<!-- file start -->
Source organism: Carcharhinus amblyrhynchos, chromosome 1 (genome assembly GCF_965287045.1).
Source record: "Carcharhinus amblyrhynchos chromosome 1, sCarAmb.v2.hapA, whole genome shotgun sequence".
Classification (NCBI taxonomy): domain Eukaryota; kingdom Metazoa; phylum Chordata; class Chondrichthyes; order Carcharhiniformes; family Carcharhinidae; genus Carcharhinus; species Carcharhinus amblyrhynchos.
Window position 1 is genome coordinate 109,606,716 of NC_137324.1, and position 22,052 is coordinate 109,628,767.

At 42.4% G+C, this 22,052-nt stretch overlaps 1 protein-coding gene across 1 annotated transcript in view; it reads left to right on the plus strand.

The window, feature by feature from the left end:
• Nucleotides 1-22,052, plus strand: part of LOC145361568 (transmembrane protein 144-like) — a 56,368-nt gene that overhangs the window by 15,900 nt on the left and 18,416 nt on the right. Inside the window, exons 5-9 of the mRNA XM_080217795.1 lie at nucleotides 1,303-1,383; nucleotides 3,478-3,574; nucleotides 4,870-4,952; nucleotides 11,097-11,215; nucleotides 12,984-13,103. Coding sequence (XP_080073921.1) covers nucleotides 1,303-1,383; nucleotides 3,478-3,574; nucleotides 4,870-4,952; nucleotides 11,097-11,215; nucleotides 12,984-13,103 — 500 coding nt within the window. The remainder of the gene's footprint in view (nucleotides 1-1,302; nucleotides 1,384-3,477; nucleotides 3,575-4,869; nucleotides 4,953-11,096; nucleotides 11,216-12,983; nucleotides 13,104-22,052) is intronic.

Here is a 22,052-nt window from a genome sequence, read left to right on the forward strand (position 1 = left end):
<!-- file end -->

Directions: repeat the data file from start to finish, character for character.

Source organism: Carcharhinus amblyrhynchos, chromosome 1 (genome assembly GCF_965287045.1).
Source record: "Carcharhinus amblyrhynchos chromosome 1, sCarAmb.v2.hapA, whole genome shotgun sequence".
Classification (NCBI taxonomy): domain Eukaryota; kingdom Metazoa; phylum Chordata; class Chondrichthyes; order Carcharhiniformes; family Carcharhinidae; genus Carcharhinus; species Carcharhinus amblyrhynchos.
Window position 1 is genome coordinate 109,606,716 of NC_137324.1, and position 22,052 is coordinate 109,628,767.

At 42.4% G+C, this 22,052-nt stretch overlaps 1 protein-coding gene across 1 annotated transcript in view; it reads left to right on the plus strand.

The window, feature by feature from the left end:
• Nucleotides 1-22,052, plus strand: part of LOC145361568 (transmembrane protein 144-like) — a 56,368-nt gene that overhangs the window by 15,900 nt on the left and 18,416 nt on the right. Inside the window, exons 5-9 of the mRNA XM_080217795.1 lie at nucleotides 1,303-1,383; nucleotides 3,478-3,574; nucleotides 4,870-4,952; nucleotides 11,097-11,215; nucleotides 12,984-13,103. Coding sequence (XP_080073921.1) covers nucleotides 1,303-1,383; nucleotides 3,478-3,574; nucleotides 4,870-4,952; nucleotides 11,097-11,215; nucleotides 12,984-13,103 — 500 coding nt within the window. The remainder of the gene's footprint in view (nucleotides 1-1,302; nucleotides 1,384-3,477; nucleotides 3,575-4,869; nucleotides 4,953-11,096; nucleotides 11,216-12,983; nucleotides 13,104-22,052) is intronic.

Here is a 22,052-nt window from a genome sequence, read left to right on the forward strand (position 1 = left end):